Amy Gardner: This is the topic of endless speculation among Virginia Democrats these days. Both McAuliffe and Moran would have faced their own challenges. Moran ran a primary campaign to the left of both the others. As the national political environment has worsened for Democrats, he would have had a lot to answer for regarding Obama's national agenda on health care, cap and trade, card check and so on. McAuliffe would have faced a different set of challenges. A significant fundraiser for Democrats and business associate of McAuliffe's, Hassan Nemazee, was charged over the summer with operating a Ponzi scheme. McAuliffe has made millions in land deals and other business ventures that involved political relationships. We would have seen a lot of TV advertisements about those deals and relationship
Anonymous: What do you expect voters will see in regards to money from 527 committees in these last weeks leading up to the election? Specifically, how do you think the race in N.J. will affect giving by these national committees in Virginia?
David Poole: To be honest, I don't think anyone knows what to expect. This the first gubernatorial race where money from the "527 groups" is a factor. Through August, 527s accounted for 12% of all giving, compared to less than 1% four years ago. These groups have ability to write seven-figure checks. Definite game-changers. (In fact, in one House race in Virginia Beach a 527 gave a GOP challenger nearly $250,000. That's unprecedente
) Virginia and New Jersey are the only two states with gubernatorial races this year, so partisan groups from both sides are trying to make a statement in where the national political trends are headed.
Richmond, Va.: What do you think voters should be looking for in the campaign finance reports both candidates will file tomorrow? How important is a cash-on-hand advantage at this point in the race?
David Poole: Good question. Here are three ways to look at the report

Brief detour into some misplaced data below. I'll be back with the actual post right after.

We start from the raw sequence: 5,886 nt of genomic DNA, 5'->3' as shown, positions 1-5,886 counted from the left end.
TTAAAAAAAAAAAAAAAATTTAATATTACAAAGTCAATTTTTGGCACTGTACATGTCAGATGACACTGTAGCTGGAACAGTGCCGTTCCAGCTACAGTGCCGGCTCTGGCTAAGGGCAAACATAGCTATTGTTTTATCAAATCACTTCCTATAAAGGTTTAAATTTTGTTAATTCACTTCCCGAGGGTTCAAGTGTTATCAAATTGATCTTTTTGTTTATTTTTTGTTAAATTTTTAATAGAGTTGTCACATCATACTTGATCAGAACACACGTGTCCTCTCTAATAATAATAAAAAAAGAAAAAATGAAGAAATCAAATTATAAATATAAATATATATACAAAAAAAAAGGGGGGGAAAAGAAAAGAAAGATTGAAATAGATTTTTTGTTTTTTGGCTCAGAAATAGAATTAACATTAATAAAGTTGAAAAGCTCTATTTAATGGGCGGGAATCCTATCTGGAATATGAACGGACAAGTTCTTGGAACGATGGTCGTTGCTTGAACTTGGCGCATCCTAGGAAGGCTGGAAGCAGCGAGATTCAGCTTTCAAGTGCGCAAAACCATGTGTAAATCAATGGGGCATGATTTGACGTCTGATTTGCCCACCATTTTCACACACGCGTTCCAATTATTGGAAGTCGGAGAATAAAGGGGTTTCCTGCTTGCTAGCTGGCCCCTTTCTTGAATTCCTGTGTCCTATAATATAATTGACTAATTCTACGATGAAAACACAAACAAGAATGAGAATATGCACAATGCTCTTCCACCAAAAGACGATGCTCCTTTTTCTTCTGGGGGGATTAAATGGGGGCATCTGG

: One: Voters who care about particular issues can look to see if donors favoring/opposing their positions are giving more to one side or another. Here are links to donations by industr
: Deeds: Contributions by Industry reported by Deeds Committees (Virginia Public Access Project)
McDonnell: Contributions by Industry reported by McDonnell Committees (Virginia Public Access Project)
Two: Voters could see if their neighbors are giving. I know there are people in my neighborhood whose opinions I value. VPAP provides a zip-code look up for each of the gubernatorial candidate
: Deeds: Donations by ZIP Code Reported by Deeds Committees (Virginia Public Access Project)
Third: If you're looking for horse-race, you can see which candidate raised the most money in September. This might indicate momentum. But it's also important to see where the money is coming from. Are candidates getting money from a broad range of donors or just relying on a few big huge groups or individual
? Cash on hand is important, but that can change overnight with the stroke of a pen at a PAC or union headquarters in Washington.
Three thoughts on the race: 1) The biggest thing missing from Creigh Deeds's campaign? Creigh Deeds.